China just launched a rocket with 5 satellites to orbit from a platform at sea

China launched five satellites into orbit on a rocket that lifted from a platform at sea on Saturday (April 30), setting a new distance record for the country's offshore launches.

A Long March 11 solid-fueled rocket successfully launched from ocean platform in the East China Sea to deliver its payloads into orbit. It was the second launch in as many days for the China National Space Administration, which launched two other satellites from a land-based spaceport on Friday. 

Saturday's sea launch marked the farthest offshore liftoff yet for China. It was the third sea launch for the country, which has launched Long March 11 boosters from its De Bo 3 platform since 2020.

"The launch site is the farthest from the port for us so far," Zhang Ming, deputy chief designer of Long March 11, told the state-run CCTV news channel, though he did not state how far the platform was offshore. "The mission will accumulate technologies and experience for our sea launch in the future."

Related: China's Long March rocket family: History and photos

The five satellites launched by the Long March 11 "will mainly provide commercial remote sensing services for industries such as land census, urban planning, and natural disaster monitoring," CCTV reported.

Saturday's mission was originally slated to launch Friday (April 29) but was delayed due to weather, according to SpaceNews. It came on the heels of a Long March 2 C rocket launch from the Jiuquan Satellite Launch Center on land to deliver two remote-sensing satellites into orbit.

On Friday, the Long March 2C rocket lifted off from the Jiuquan Satellite Launch Center at 12:11 p.m. Beijing Time carrying the Siwei 01 and Siwei 02 remote sensing satellites.

"The two satellites will provide commercial remote sensing data services for domestic industries including natural resources, surveying and mapping, marine and environmental protection, as well as emerging markets such as urban security and digital rural development," China's state-run CCTV news channel reported.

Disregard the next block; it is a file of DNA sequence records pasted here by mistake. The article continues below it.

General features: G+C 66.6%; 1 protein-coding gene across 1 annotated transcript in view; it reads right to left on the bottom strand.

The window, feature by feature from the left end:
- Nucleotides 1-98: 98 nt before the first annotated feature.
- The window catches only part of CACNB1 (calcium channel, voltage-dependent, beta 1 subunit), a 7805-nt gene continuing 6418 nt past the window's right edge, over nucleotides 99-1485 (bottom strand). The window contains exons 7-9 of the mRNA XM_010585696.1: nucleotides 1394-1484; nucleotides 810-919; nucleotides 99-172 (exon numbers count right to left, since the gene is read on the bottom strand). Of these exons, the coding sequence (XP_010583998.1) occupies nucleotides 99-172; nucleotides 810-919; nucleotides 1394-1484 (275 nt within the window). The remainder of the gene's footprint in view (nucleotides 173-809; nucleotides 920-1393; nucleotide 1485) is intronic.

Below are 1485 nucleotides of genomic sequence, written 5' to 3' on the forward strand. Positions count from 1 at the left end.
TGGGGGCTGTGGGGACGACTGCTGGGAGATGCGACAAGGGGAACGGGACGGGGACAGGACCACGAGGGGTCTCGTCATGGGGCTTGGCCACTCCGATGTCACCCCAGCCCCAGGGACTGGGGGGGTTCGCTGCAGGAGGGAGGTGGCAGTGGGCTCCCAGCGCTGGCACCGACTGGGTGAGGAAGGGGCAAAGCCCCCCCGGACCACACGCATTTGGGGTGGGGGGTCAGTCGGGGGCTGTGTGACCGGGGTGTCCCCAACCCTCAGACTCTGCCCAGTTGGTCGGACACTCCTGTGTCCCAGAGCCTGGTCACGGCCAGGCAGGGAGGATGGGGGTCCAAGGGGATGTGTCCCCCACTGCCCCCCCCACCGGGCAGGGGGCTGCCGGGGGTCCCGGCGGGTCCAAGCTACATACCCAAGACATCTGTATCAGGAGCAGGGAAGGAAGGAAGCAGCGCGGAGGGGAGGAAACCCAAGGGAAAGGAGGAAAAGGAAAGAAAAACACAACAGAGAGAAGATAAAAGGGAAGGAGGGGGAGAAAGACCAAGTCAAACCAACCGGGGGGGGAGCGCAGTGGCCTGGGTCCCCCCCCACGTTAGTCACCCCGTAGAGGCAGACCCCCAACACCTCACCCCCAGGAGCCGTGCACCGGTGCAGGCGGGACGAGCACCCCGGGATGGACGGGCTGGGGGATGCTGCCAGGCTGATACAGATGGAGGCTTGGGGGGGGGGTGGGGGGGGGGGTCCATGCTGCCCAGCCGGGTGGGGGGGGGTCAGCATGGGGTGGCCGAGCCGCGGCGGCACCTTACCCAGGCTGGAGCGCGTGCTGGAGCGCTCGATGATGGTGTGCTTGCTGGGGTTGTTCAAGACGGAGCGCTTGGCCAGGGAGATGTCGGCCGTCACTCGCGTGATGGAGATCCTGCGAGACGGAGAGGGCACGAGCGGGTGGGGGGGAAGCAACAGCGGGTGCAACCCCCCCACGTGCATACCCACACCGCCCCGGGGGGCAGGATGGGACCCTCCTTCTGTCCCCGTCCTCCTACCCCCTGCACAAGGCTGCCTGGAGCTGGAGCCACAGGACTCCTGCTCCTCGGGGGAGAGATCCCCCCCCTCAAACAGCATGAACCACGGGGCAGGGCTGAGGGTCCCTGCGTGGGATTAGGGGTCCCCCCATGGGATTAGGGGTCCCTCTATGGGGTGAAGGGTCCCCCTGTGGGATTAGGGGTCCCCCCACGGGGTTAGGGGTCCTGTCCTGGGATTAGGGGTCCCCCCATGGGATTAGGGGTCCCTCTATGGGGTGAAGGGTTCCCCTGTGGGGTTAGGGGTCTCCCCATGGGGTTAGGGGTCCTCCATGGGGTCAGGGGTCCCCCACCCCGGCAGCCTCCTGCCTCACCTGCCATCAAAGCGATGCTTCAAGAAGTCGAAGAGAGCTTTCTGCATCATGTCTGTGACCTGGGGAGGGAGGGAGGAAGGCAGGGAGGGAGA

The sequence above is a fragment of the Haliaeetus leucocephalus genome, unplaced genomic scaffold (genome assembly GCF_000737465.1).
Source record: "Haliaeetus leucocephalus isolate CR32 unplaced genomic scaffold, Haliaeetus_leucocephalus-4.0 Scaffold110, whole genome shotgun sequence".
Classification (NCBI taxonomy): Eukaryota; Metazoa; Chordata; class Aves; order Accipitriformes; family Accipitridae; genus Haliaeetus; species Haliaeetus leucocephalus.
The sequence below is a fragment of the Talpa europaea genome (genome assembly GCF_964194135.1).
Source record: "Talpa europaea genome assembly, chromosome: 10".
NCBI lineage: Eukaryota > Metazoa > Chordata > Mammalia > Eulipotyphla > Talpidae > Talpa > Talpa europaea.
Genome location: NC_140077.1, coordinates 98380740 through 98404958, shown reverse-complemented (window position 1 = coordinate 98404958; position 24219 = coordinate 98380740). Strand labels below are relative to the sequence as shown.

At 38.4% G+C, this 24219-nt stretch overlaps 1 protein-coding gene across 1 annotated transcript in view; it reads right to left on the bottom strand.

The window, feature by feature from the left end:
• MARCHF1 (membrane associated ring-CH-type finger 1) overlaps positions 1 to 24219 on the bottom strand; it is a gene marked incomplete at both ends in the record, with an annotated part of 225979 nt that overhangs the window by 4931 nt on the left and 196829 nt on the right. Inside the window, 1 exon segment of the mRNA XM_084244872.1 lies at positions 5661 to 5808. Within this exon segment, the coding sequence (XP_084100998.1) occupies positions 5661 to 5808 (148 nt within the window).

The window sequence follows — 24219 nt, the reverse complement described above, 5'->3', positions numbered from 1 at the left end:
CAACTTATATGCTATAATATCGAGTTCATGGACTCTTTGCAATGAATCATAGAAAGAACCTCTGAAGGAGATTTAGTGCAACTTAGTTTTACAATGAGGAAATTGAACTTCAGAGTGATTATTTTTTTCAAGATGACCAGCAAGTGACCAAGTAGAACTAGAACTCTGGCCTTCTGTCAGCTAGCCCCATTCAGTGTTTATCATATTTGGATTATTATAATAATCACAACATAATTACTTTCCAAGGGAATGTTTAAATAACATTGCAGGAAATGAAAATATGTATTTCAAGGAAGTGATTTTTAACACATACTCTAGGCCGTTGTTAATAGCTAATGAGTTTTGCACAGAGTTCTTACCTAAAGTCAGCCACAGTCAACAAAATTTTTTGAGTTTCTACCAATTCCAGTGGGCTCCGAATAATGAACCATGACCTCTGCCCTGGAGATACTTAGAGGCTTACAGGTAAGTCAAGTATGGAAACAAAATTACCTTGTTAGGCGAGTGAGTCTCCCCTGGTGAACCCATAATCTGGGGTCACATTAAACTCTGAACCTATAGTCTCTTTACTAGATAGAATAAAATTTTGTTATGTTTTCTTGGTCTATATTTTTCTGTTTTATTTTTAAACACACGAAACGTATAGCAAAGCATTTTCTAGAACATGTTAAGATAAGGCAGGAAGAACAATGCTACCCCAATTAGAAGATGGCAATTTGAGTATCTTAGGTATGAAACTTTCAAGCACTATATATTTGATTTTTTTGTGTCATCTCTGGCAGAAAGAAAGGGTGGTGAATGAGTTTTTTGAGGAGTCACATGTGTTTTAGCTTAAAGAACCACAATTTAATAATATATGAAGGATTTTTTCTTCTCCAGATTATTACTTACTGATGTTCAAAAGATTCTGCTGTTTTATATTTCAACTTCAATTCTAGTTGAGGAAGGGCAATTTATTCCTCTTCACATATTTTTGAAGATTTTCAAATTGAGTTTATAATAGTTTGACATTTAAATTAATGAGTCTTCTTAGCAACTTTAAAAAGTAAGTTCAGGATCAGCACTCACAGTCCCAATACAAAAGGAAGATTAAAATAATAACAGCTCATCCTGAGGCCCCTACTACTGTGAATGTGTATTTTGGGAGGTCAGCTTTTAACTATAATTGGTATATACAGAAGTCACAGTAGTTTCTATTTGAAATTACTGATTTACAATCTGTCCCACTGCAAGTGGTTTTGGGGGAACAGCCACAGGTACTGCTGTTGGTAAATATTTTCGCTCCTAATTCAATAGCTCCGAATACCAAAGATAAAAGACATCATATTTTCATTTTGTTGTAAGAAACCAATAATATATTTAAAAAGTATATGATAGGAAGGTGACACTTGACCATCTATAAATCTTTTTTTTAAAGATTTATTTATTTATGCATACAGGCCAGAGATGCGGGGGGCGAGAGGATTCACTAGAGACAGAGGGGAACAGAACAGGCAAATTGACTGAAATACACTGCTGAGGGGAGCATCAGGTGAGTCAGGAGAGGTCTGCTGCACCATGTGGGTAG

In addition to its traditional land-based launches like the one on Friday, China aims to launch up to three sea-based missions with the Long March 11 in 2022, officials with the China Aerospace Science and Technology Corporation said in a translated statement

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Tariq Malik

Tariq is the Editor-in-Chief of and joined the team in 2001, first as an intern and staff writer, and later as an editor. He covers human spaceflight, exploration and space science, as well as skywatching and entertainment. He became's Managing Editor in 2009 and Editor-in-Chief in 2019. Before joining, Tariq was a staff reporter for The Los Angeles Times covering education and city beats in La Habra, Fullerton and Huntington Beach. In October 2022, Tariq received the Harry Kolcum Award for excellence in space reporting from the National Space Club Florida Committee. He is also an Eagle Scout (yes, he has the Space Exploration merit badge) and went to Space Camp four times as a kid and a fifth time as an adult. He has journalism degrees from the University of Southern California and New York University. You can find Tariq at and as the co-host to the This Week In Space podcast with space historian Rod Pyle on the TWiT network. To see his latest project, you can follow Tariq on Twitter @tariqjmalik.